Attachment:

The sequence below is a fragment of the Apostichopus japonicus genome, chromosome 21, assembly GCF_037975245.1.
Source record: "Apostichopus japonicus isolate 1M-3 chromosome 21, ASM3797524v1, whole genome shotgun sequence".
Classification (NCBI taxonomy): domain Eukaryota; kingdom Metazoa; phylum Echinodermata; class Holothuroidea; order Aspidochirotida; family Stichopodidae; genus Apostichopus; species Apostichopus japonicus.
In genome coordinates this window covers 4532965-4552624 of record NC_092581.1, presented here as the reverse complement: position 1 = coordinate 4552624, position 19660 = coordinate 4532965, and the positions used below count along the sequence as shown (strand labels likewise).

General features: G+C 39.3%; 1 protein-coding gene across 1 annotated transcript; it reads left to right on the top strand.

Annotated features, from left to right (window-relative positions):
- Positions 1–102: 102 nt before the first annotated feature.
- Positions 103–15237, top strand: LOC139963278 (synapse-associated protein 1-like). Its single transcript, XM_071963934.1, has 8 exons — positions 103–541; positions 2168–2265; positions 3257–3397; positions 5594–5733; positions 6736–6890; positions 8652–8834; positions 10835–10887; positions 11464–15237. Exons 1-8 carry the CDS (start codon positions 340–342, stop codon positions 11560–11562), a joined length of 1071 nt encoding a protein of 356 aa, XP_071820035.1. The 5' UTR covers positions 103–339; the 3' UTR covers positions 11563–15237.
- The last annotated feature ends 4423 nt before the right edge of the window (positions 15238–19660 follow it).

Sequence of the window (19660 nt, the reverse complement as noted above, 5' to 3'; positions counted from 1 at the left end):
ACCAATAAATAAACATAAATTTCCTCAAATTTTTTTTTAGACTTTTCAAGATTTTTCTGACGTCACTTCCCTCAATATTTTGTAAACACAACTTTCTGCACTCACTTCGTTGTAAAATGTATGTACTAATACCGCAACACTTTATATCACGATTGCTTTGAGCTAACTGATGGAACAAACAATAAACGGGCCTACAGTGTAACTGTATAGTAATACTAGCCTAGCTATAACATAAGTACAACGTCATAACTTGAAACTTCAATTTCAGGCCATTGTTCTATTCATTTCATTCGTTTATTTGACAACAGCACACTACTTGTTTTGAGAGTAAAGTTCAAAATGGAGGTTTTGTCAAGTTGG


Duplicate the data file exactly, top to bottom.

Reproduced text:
The sequence below is a fragment of the Apostichopus japonicus genome, chromosome 21, assembly GCF_037975245.1.
Source record: "Apostichopus japonicus isolate 1M-3 chromosome 21, ASM3797524v1, whole genome shotgun sequence".
Classification (NCBI taxonomy): domain Eukaryota; kingdom Metazoa; phylum Echinodermata; class Holothuroidea; order Aspidochirotida; family Stichopodidae; genus Apostichopus; species Apostichopus japonicus.
In genome coordinates this window covers 4532965-4552624 of record NC_092581.1, presented here as the reverse complement: position 1 = coordinate 4552624, position 19660 = coordinate 4532965, and the positions used below count along the sequence as shown (strand labels likewise).

General features: G+C 39.3%; 1 protein-coding gene across 1 annotated transcript; it reads left to right on the top strand.

Annotated features, from left to right (window-relative positions):
- Positions 1–102: 102 nt before the first annotated feature.
- Positions 103–15237, top strand: LOC139963278 (synapse-associated protein 1-like). Its single transcript, XM_071963934.1, has 8 exons — positions 103–541; positions 2168–2265; positions 3257–3397; positions 5594–5733; positions 6736–6890; positions 8652–8834; positions 10835–10887; positions 11464–15237. Exons 1-8 carry the CDS (start codon positions 340–342, stop codon positions 11560–11562), a joined length of 1071 nt encoding a protein of 356 aa, XP_071820035.1. The 5' UTR covers positions 103–339; the 3' UTR covers positions 11563–15237.
- The last annotated feature ends 4423 nt before the right edge of the window (positions 15238–19660 follow it).

Sequence of the window (19660 nt, the reverse complement as noted above, 5' to 3'; positions counted from 1 at the left end):
ACCAATAAATAAACATAAATTTCCTCAAATTTTTTTTTAGACTTTTCAAGATTTTTCTGACGTCACTTCCCTCAATATTTTGTAAACACAACTTTCTGCACTCACTTCGTTGTAAAATGTATGTACTAATACCGCAACACTTTATATCACGATTGCTTTGAGCTAACTGATGGAACAAACAATAAACGGGCCTACAGTGTAACTGTATAGTAATACTAGCCTAGCTATAACATAAGTACAACGTCATAACTTGAAACTTCAATTTCAGGCCATTGTTCTATTCATTTCATTCGTTTATTTGACAACAGCACACTACTTGTTTTGAGAGTAAAGTTCAAAATGGAGGTTTTGTCAAGTTGG